Protocol and ports inbound rule

Check out the Protocol type drop down list. Besides TCP and UDP which we discussed here you’ll see a whole range of other protocol types. E.g. the ICMPv4 protocol is used by the ping function by which you can ping a website in the command window. Select that protocol type. You can then click the Customize button where you can specify which ICMP packets to allow:

Customise ICMP packets

Select All ICMP types and click OK. Click Next to go to the Scope window. Here you can specify which local IP address this rule applies to and where we want to allow the traffic from – this is given in the remote IP section in the bottom half of the window. For now select the Any IP address option for both. The last three stages, i.e. Action, Profile and Name will all be familiar by now.

You can always come back later and update your rules. Just left-click a rule in the main window and select Properties from the context menu. This will open the Properties window:

Properties window for updating inbound rules

In this window you can specify a couple of options that were not available during the normal setup process. E.g. you can provide the authorised computers under the Computers tab. You can specify the users that are allowed to access this rule under the Users tab. Under the Scope tab you can define the IP addresses as we saw in the case of the Custom rule. As you see you can get to these options for any rule type but it’s offered during the setup phase only in the case of the Custom rule.

The Scope can be interesting if you want to setup the Remote Desktop predefined rule. You probably don’t want to let any computer get remote access to your computer, right. For any given machine in a network it is most likely enough to let other computers in the same subnet success it. E.g. I can remotely access the web servers that belong to the network of the company I work at. We don’t want anyone else to be able to access those computers.

In that scenario you can specify the correct IPs in the Remote IP address section:

Provide remote ips for remote access

The easiest way to achieve this is by the selecting the Predefined set of computers radio button and marking the local subnet option in the drop down list:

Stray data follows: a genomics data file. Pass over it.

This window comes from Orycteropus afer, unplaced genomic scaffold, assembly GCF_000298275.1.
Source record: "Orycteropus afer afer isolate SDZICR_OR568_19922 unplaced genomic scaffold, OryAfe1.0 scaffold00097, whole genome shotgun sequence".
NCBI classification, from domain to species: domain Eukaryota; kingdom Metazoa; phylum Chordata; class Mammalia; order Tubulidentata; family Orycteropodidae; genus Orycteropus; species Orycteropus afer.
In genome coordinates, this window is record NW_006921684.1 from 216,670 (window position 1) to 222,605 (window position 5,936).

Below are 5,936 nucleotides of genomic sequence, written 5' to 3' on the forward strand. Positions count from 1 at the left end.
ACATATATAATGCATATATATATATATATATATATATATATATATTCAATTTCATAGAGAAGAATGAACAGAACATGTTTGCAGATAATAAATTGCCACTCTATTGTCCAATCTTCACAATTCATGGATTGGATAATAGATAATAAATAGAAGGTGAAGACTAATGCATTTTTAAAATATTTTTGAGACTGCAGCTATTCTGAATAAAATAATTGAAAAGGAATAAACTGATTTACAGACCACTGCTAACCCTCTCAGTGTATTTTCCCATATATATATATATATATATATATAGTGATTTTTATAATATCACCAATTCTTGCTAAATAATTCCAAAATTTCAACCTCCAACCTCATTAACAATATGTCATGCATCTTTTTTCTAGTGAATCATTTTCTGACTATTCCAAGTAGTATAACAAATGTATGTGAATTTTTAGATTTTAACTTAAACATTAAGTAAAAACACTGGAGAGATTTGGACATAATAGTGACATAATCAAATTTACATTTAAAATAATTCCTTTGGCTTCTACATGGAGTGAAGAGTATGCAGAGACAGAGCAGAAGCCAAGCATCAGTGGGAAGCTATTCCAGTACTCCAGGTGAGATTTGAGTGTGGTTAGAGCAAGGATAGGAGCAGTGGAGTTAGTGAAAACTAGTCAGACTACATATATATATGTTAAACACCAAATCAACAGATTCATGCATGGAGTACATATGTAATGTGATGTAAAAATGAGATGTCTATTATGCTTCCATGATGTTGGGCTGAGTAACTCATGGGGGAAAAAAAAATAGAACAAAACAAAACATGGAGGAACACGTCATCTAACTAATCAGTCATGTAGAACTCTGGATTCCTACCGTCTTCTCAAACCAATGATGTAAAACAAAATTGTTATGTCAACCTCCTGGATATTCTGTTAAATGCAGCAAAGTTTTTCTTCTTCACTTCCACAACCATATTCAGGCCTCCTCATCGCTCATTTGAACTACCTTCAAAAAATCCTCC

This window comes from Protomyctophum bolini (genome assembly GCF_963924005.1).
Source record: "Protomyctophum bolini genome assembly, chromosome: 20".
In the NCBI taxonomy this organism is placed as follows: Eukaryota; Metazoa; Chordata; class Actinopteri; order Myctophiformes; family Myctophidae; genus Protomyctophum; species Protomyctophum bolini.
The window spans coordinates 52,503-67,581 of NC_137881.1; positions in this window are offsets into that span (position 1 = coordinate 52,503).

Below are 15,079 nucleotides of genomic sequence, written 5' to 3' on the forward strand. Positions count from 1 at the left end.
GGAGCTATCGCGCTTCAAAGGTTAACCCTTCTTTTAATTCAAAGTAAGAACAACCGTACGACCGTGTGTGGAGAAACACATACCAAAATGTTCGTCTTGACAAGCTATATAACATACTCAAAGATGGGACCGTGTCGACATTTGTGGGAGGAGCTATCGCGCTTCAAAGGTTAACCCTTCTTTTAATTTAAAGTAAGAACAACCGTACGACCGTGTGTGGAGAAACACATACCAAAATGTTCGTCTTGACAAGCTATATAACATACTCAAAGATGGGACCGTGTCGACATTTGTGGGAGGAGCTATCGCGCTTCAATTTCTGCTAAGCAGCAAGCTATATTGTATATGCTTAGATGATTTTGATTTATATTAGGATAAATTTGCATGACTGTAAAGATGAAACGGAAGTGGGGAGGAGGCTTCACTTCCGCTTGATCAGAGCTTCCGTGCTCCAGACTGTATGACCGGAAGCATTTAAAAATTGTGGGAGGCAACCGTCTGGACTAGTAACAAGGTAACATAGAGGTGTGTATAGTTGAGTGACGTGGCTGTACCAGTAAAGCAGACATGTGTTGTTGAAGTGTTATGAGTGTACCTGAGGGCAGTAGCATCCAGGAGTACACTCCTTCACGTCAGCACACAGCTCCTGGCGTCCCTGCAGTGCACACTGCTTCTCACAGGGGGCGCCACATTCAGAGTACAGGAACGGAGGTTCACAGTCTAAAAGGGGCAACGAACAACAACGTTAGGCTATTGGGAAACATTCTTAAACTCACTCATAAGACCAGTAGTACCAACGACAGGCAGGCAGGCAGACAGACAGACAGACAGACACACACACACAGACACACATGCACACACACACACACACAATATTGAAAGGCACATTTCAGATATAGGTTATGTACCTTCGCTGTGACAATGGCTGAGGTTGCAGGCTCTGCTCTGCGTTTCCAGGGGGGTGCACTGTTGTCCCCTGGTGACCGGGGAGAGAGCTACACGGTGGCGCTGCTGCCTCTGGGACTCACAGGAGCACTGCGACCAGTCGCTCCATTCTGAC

Select local subnet in remote access

You can allow other subnets as well by clicking the Add button again and filling in the IP ranges.

Network Address Translation and private IPs

We mentioned in the previous module of this series that with NAT we can have multiple private IPs corresponding to the same external public IP. We also said that we’re running short of public IP addresses so we can look at them as scarce and expensive commodities. Your ISP will probably only give you a single public IP although you can have several machines online in your home: your laptop, tablet, smart phone, your children’s computers etc. They will all have a private IP. Each private IP will be translated to the public IP in the outgoing traffic. Conversely the public IP will be translated to the correct private IP in the incoming traffic.

It actually makes sense that not all devices need public IPs. Why would anyone need to access your laptop from the public Internet?

The NAT device in the home environment is usually your router. It will translate the sessions back and forth between the internal and external addresses. In case you have a service on your home desktop that you want to make publicly available then the traffic coming to the your public IP will not be routed to the private IP of your desktop unless you set up a specific NAT rule on your routing device. This NAT rule will say that any inbound traffic coming to the external IP address be routed to a specific internal IP address.

Alternatively you can set up a port rule on the NAT device. The port rule will say that any traffic destined for a specific port be routed to an internal IP address. You can set up multiple port rules to direct incoming traffic to the correct private IP.

This can be useful if you want to host a website on your home desktop or you want to be able to remotely access a specific computer in your house.

The easiest way to find your public IP is use one of the many online IP services such as this or this. This sites will show you which IP address you’re coming from.

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About Andras Nemes
I'm a .NET/Java developer living and working in Stockholm, Sweden.